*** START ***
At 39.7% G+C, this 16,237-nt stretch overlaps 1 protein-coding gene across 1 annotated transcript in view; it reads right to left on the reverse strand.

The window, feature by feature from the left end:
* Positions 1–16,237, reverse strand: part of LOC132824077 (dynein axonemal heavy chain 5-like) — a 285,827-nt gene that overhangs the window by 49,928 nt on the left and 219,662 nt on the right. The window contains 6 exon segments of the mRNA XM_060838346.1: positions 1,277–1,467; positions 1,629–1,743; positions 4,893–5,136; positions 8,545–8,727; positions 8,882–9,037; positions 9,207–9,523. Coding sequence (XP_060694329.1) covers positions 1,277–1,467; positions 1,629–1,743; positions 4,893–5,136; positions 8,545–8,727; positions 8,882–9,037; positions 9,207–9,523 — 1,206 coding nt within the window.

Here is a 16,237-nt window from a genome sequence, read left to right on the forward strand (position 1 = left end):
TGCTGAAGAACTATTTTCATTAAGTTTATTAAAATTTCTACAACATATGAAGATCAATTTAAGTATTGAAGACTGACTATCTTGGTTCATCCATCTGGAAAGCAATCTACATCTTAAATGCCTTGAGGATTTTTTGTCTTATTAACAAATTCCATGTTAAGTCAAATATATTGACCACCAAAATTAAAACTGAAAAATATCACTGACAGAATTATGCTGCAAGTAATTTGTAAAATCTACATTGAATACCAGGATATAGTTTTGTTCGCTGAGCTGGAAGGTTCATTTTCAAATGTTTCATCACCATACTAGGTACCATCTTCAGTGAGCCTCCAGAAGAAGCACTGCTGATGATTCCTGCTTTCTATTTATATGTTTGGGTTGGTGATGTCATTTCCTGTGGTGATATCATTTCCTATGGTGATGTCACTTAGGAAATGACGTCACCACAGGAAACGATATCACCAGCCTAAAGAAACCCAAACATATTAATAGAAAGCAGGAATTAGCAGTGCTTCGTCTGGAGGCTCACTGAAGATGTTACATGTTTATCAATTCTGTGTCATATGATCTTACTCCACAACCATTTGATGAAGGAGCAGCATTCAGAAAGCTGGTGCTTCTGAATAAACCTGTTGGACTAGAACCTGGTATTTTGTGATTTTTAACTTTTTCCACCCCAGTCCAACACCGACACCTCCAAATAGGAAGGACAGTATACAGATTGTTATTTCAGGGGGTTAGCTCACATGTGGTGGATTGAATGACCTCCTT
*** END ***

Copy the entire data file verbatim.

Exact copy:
At 39.7% G+C, this 16,237-nt stretch overlaps 1 protein-coding gene across 1 annotated transcript in view; it reads right to left on the reverse strand.

The window, feature by feature from the left end:
* Positions 1–16,237, reverse strand: part of LOC132824077 (dynein axonemal heavy chain 5-like) — a 285,827-nt gene that overhangs the window by 49,928 nt on the left and 219,662 nt on the right. The window contains 6 exon segments of the mRNA XM_060838346.1: positions 1,277–1,467; positions 1,629–1,743; positions 4,893–5,136; positions 8,545–8,727; positions 8,882–9,037; positions 9,207–9,523. Coding sequence (XP_060694329.1) covers positions 1,277–1,467; positions 1,629–1,743; positions 4,893–5,136; positions 8,545–8,727; positions 8,882–9,037; positions 9,207–9,523 — 1,206 coding nt within the window.

Here is a 16,237-nt window from a genome sequence, read left to right on the forward strand (position 1 = left end):
TGCTGAAGAACTATTTTCATTAAGTTTATTAAAATTTCTACAACATATGAAGATCAATTTAAGTATTGAAGACTGACTATCTTGGTTCATCCATCTGGAAAGCAATCTACATCTTAAATGCCTTGAGGATTTTTTGTCTTATTAACAAATTCCATGTTAAGTCAAATATATTGACCACCAAAATTAAAACTGAAAAATATCACTGACAGAATTATGCTGCAAGTAATTTGTAAAATCTACATTGAATACCAGGATATAGTTTTGTTCGCTGAGCTGGAAGGTTCATTTTCAAATGTTTCATCACCATACTAGGTACCATCTTCAGTGAGCCTCCAGAAGAAGCACTGCTGATGATTCCTGCTTTCTATTTATATGTTTGGGTTGGTGATGTCATTTCCTGTGGTGATATCATTTCCTATGGTGATGTCACTTAGGAAATGACGTCACCACAGGAAACGATATCACCAGCCTAAAGAAACCCAAACATATTAATAGAAAGCAGGAATTAGCAGTGCTTCGTCTGGAGGCTCACTGAAGATGTTACATGTTTATCAATTCTGTGTCATATGATCTTACTCCACAACCATTTGATGAAGGAGCAGCATTCAGAAAGCTGGTGCTTCTGAATAAACCTGTTGGACTAGAACCTGGTATTTTGTGATTTTTAACTTTTTCCACCCCAGTCCAACACCGACACCTCCAAATAGGAAGGACAGTATACAGATTGTTATTTCAGGGGGTTAGCTCACATGTGGTGGATTGAATGACCTCCTT